It seems Scottish Labour's very own Prince of Darkness can't even let the dust settle on the election result before practicing the dark arts once again. Iain Macwhirter's jaw almost dropped to the floor last night when McTernan claimed that an independence referendum wouldn't happen on the grounds of illegality. McTernan loudly protested that this wasn't a political point, it was simply a matter of "fact". Which, however deluded, I was prepared to accept as an honest view until I spotted that he'd touched on the same issue from a slightly different angle in his latest Scotsman column -
"This leaves Labour with some stark choices. They need a candidate for presiding officer - a crucial position, given the SNP commitment to a referendum bill. The Scotland Act clearly states: "The following aspects of the constitution are reserved matters … 1 (b) the Union of the Kingdoms of Scotland and England". The presiding officer has to assure themselves that any government bills are within vires before putting them before the chamber in Holyrood. Labour's Hugh Henry looks like the right man for this job."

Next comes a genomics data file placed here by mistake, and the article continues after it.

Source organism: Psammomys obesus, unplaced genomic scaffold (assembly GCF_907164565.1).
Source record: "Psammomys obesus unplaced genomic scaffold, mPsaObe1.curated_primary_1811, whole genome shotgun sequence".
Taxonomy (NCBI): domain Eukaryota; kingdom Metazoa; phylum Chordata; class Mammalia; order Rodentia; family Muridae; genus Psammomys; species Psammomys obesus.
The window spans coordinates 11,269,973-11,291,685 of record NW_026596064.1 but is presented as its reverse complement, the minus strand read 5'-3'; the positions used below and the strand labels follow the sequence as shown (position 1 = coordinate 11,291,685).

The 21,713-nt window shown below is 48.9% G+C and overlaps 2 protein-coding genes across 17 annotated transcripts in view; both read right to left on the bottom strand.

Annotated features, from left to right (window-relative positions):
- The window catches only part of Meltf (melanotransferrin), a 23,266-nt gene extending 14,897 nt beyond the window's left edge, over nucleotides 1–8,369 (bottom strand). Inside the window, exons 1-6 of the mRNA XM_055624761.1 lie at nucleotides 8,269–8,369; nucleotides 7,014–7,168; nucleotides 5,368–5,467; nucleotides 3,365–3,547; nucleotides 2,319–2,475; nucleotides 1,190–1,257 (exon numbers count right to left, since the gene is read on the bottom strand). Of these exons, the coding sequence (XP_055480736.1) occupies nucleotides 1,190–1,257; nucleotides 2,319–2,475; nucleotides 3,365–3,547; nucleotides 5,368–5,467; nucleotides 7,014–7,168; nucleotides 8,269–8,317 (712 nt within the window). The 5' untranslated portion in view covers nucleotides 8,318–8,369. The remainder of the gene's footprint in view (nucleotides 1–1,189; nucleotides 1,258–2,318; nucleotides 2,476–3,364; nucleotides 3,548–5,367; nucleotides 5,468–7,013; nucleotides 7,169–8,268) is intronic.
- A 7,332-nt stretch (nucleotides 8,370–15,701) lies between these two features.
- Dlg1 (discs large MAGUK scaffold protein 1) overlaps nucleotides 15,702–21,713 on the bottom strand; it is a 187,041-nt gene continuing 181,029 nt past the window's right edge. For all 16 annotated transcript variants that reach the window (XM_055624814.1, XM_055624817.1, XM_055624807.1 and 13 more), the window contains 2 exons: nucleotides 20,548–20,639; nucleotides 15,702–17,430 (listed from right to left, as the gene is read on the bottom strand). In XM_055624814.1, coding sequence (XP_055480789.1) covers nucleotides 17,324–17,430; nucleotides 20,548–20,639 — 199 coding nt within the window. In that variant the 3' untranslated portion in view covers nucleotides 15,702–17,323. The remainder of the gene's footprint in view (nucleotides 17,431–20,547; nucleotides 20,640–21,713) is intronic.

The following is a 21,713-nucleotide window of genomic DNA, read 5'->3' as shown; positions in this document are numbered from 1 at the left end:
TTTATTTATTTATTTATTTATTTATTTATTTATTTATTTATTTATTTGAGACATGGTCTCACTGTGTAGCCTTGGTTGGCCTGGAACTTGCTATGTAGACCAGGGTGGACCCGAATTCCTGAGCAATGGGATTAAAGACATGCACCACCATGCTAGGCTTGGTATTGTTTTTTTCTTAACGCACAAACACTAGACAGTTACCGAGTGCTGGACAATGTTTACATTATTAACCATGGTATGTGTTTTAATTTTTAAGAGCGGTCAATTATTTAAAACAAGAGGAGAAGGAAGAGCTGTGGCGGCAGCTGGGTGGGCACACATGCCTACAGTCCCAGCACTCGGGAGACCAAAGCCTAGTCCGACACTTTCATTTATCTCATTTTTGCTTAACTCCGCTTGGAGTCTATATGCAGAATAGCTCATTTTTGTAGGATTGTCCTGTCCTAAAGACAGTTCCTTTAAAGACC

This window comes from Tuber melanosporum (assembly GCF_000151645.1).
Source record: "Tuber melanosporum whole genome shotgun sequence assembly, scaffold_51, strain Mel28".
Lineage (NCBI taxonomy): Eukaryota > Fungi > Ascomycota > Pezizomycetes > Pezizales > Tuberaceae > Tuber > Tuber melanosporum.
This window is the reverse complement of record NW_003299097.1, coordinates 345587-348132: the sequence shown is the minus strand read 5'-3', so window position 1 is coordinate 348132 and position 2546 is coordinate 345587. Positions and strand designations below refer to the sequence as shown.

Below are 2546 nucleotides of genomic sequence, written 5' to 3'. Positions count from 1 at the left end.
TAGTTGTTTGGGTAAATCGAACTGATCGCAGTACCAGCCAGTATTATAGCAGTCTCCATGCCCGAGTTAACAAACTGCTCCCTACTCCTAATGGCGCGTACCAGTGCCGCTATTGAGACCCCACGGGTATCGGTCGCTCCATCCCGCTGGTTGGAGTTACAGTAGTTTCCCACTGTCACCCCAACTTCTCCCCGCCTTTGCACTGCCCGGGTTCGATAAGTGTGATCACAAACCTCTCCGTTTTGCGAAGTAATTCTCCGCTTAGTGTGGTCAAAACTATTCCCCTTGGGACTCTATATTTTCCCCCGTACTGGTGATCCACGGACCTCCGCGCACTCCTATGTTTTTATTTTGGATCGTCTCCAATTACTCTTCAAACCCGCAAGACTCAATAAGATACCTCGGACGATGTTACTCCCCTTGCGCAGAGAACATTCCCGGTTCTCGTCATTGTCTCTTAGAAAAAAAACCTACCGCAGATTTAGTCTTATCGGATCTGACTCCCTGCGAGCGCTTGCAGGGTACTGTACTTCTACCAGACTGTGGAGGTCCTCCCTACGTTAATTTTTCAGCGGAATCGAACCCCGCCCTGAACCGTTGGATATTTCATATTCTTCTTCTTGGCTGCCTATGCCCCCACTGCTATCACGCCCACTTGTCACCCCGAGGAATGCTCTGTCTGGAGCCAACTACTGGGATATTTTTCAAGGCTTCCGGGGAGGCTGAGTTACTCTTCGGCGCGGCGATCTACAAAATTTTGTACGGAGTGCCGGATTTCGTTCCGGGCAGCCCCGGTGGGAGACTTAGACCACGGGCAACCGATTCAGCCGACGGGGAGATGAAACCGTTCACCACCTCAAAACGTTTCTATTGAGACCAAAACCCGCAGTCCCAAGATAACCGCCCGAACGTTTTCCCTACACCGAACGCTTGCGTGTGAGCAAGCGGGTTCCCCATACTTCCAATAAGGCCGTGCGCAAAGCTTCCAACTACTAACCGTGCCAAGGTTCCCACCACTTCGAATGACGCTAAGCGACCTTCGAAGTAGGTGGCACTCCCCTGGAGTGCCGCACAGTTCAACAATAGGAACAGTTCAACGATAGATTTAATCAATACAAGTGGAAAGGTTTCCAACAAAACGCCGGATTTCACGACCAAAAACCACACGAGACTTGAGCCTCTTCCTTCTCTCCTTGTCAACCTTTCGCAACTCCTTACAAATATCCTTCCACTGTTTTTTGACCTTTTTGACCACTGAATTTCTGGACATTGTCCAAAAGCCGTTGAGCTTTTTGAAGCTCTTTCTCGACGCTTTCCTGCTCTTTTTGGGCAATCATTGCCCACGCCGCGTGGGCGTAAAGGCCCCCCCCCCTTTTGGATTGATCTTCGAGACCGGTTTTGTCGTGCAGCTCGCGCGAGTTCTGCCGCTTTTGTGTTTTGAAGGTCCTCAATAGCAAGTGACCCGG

Tell me, John, if an independence referendum's illegality is simply a matter of 'fact', why on earth would Labour need the 'right' Presiding Officer to interpret the matter in a favourable way?
I've no idea if Labour would be crazy enough to heed McTernan's advice - as Iain Macwhirter pointed out, it's these destructive neanderthal attitudes that helped to take the party into the wilderness in the first place. But I hope SNP members are at least alive to the danger, and bear it in mind as they vote in the secret ballot for the new Presiding Officer next week.
I've just caught up with the news that Tavish Scott has resigned as Liberal Democrat leader. In one sense I'm actually quite surprised, because a party that's been reduced to a rump doesn't have a lot of options. Well, to be precise, they now have four options, and by a process of elimination I presume it'll have to be either Liam McArthur or Willie Rennie.